Lord Sycamore: Understory
Aching to Be Had: Story Under the Song
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"Story Under the Song" for "Aching to Be Had"
track 2 from Child Coming Home (album, 2019)
WHERE DID THE SONG COME FROM?
In July 2019 I was working hard to finish recording and mixing “Child Coming Home” for a deadline of August 1st. In the final days before the deadline, my wife managed to drag me away from the project to enjoy the summer weather. With our son and a guitar, we drove down to the creek near her parents’s house.
I swam with my family for a little while, then sat on the bank alone and thought. I began to notice that I felt deeply unsettled, almost unhappy. It was a feeling that didn’t square with the blessings of my happy family, the bright sunshine, and a fulfilling project.
To get a handle on this strange feeling, I got out the guitar and a pad of paper and I wrote the first verse of "Aching to Be Had."
HOW DID THE SONG GROW?
Over the next few days, I stole away -- both from my family and from “Child Coming Home”-- to work on the song and to pray about the unsettled feeling I had. If you’d taken a picture of me at the riverbank, you could have argued I had everything I needed. So what was I longing for? Why was I restless?
Answers didn't come. More confusingly, as I wrestled (Jacob-style) with the feeling and with the song, I started to think that God wanted me to put this song on the album — twice. In fact, not only did the album need this song twice, but it needed a third song — a setting of Psalm 84.
I was cutting it close to deadline already, and this felt like too much. I actively resisted the possibility. In fact, if it weren’t for answers to prayer like a very surprising advertising opportunity, the album would probably be 3 songs shorter. Ultimately, though, “Aching to Be Had” made the cut because of how it fit into the story of “Child Coming Home.”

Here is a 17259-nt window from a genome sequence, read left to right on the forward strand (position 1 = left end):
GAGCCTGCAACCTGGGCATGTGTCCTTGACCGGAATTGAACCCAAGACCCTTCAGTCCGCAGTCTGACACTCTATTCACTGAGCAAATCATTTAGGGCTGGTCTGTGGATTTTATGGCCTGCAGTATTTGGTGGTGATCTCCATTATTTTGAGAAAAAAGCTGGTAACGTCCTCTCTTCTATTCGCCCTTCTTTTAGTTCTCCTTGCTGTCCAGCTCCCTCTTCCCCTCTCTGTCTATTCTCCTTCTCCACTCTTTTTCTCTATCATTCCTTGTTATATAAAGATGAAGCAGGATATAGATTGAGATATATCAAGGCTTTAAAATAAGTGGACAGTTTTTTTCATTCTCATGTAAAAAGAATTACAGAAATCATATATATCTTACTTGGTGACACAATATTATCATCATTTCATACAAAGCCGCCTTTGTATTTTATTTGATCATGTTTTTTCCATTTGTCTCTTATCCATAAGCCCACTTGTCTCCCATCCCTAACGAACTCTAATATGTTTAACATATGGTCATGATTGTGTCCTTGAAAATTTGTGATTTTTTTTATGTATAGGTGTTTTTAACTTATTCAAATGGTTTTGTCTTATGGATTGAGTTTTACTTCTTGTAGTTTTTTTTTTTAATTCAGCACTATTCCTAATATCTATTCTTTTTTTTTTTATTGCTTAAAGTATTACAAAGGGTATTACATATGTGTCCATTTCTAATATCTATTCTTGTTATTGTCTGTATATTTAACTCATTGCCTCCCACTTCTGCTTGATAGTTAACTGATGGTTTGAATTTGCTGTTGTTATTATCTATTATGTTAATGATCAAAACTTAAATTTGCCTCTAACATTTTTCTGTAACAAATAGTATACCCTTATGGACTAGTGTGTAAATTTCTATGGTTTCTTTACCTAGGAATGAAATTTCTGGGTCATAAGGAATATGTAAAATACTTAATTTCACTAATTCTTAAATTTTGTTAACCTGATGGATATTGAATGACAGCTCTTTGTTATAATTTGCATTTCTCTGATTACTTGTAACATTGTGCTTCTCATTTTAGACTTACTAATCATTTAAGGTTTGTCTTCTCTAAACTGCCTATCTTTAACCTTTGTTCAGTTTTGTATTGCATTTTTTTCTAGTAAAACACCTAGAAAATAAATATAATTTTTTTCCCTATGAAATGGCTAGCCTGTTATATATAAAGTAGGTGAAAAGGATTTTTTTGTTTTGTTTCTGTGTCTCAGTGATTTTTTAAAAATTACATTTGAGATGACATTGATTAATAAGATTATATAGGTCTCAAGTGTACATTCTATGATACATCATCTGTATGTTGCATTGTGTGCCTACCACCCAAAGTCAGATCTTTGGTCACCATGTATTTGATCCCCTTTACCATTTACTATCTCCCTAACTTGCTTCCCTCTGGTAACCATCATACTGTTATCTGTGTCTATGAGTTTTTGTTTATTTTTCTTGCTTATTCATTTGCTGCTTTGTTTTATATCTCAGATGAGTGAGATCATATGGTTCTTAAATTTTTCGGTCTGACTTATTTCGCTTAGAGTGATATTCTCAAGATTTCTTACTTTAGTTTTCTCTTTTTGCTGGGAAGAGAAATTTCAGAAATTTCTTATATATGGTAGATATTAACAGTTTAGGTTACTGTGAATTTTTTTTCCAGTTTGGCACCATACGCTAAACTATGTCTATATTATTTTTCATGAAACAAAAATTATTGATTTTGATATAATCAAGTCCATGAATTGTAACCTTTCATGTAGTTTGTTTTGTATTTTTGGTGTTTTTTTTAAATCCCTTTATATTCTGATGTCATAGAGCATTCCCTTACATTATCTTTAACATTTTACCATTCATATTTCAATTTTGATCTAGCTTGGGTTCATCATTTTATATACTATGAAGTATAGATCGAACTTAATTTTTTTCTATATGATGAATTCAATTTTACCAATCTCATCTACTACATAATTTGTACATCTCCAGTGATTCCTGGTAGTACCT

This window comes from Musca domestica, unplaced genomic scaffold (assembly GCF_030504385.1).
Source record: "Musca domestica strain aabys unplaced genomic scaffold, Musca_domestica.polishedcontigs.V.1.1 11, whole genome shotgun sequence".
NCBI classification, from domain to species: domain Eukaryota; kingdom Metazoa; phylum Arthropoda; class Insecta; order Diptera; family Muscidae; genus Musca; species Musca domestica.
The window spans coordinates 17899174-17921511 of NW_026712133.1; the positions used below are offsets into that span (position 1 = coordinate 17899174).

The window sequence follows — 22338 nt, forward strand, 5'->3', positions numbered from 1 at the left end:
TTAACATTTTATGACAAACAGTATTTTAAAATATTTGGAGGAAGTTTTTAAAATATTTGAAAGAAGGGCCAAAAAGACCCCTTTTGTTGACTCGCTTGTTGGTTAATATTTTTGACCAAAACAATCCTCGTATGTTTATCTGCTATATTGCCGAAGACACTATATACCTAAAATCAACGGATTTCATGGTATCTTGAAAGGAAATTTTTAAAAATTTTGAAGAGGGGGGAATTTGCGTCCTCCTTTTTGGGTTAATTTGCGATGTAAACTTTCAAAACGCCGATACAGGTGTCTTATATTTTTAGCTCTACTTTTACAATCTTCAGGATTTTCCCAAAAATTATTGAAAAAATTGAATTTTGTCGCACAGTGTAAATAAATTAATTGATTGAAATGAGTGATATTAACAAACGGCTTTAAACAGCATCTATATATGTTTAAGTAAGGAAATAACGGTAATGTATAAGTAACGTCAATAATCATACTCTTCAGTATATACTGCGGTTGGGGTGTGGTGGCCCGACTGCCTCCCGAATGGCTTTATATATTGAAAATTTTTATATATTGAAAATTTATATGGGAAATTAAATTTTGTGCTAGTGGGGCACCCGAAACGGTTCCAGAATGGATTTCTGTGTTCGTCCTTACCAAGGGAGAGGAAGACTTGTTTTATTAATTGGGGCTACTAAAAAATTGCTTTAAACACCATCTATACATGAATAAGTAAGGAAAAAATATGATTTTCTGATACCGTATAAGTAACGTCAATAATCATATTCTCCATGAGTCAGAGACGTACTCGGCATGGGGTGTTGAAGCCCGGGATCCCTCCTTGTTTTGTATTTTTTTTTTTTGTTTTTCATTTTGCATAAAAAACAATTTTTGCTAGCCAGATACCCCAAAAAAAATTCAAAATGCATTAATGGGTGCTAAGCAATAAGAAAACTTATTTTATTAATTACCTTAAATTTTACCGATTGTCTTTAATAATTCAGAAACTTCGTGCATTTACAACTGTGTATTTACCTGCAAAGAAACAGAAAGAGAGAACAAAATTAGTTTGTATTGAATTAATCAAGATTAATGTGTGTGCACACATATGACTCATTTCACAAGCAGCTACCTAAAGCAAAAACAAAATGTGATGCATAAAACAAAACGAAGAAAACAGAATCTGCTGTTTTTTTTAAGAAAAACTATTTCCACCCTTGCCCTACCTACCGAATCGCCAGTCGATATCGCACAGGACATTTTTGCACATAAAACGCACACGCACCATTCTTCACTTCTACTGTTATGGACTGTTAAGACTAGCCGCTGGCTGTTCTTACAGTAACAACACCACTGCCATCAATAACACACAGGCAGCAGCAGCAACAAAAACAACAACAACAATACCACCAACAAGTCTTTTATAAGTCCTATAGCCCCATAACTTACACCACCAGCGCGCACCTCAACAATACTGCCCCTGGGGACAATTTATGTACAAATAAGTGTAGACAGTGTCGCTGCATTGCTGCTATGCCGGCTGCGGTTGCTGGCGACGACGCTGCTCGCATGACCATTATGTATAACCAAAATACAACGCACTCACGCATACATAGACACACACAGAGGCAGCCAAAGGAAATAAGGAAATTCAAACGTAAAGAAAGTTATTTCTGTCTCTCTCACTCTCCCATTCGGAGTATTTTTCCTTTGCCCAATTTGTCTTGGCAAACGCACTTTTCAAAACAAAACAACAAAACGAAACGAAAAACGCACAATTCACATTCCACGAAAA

WHY DOES THIS STORY MATTER?
“Child Coming Home” tells the story of a prodigal coming to parenthood. I draw my understanding of a "prodigal" (someone who's spiritually "on the run" from God) from the parable of the two sons in Luke 5:11-32. In the parable, the prodigal has a realization which mirrors the Singer's in “Aching To Be Had.” See Luke 5:15-18a:
"15 He went and joined himself to one of the citizens of that country, and he sent him into his fields to feed pigs. 16 He wanted to fill his belly with the husks that the pigs ate, but no one gave him any. 17 But when he came to himself he said, ‘How many hired servants of my father’s have bread enough to spare, and I’m dying with hunger! 18 I will get up and go to my father..."
Did you catch it? The son "came to himself." Though his hunger was strong, he remembered that he was more than his body, more than his appetites. In particular, he remembered where he came from. This is the spiritual realization that "Aching to Be Had" is trying to express.
"You have made us for yourself, O Lord, and our heart is restless until it rests in you." - St. Augustine
"If I find in myself desires which nothing in this world can satisfy, the only logical explanation is that I was made for another world." - C.S. Lewis
Ultimately, we (and the Singer) are made for more than the material world. (That's not to say, of course, the material world is bad. It's good.) The Bible says that though the first man and woman had everything they needed, they disobeyed God by eating from the tree of the knowledge of good and evil. As a result, they (and we) are separated from God. Without Him in whose image we're made, we experience a profound kind of "homelessness" or "exile."
That's why the best the world can offer is not enough. We need to be home with God before our hearts will be at rest. For the Singer, the fresh wound of his girlfriend’s departure has prepared his heart to be open to the greater wound of his distance from God.
By the end of the song, we hear that if someone were to offer him a relationship that heals this wound, he might just take it. In the next song, “Come to Me,” he'll hear just such a call.
But for now, that’s the story of "Aching to Be Had."